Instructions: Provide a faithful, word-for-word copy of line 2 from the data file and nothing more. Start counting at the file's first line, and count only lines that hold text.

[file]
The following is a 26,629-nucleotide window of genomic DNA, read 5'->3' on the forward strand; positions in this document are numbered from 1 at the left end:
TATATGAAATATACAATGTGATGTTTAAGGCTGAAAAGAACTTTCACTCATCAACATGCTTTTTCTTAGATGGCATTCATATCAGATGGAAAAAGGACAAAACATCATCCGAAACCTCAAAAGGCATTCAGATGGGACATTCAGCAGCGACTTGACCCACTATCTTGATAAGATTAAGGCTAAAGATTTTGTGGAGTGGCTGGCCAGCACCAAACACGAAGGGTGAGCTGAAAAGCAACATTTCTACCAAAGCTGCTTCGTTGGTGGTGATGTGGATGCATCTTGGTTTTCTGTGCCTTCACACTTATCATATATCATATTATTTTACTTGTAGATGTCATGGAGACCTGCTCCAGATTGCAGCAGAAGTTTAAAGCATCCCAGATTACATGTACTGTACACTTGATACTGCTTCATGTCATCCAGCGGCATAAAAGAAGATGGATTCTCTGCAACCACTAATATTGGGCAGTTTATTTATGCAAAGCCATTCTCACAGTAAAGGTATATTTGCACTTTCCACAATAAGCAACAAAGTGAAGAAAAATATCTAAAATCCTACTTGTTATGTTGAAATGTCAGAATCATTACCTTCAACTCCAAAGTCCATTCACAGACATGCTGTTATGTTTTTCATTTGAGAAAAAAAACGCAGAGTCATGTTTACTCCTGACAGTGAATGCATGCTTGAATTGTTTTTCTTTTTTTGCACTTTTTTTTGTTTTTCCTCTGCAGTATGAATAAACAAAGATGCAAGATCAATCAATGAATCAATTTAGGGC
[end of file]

TATATGAAATATACAATGTGATGTTTAAGGCTGAAAAGAACTTTCACTCATCAACATGCTTTTTCTTAGATGGCATTCATATCAGATGGAAAAAGGACAAAACATCATCCGAAACCTCAAAAGGCATTCAGATGGGACATTCAGCAGCGACTTGACCCACTATCTTGATAAGATTAAGGCTAAAGATTTTGTGGAGTGGCTGGCCAGCACCAAACACGAAGGGTGAGCTGAAAAGCAACATTTCTACCAAAGCTGCTTCGTTGGTGGTGATGTGGATGCATCTTGGTTTTCTGTGCCTTCACACTTATCATATATCATATTATTTTACTTGTAGATGTCATGGAGACCTGCTCCAGATTGCAGCAGAAGTTTAAAGCATCCCAGATTACATGTACTGTACACTTGATACTGCTTCATGTCATCCAGCGGCATAAAAGAAGATGGATTCTCTGCAACCACTAATATTGGGCAGTTTATTTATGCAAAGCCATTCTCACAGTAAAGGTATATTTGCACTTTCCACAATAAGCAACAAAGTGAAGAAAAATATCTAAAATCCTACTTGTTATGTTGAAATGTCAGAATCATTACCTTCAACTCCAAAGTCCATTCACAGACATGCTGTTATGTTTTTCATTTGAGAAAAAAAACGCAGAGTCATGTTTACTCCTGACAGTGAATGCATGCTTGAATTGTTTTTCTTTTTTTGCACTTTTTTTTGTTTTTCCTCTGCAGTATGAATAAACAAAGATGCAAGATCAATCAATGAATCAATTTAGGGC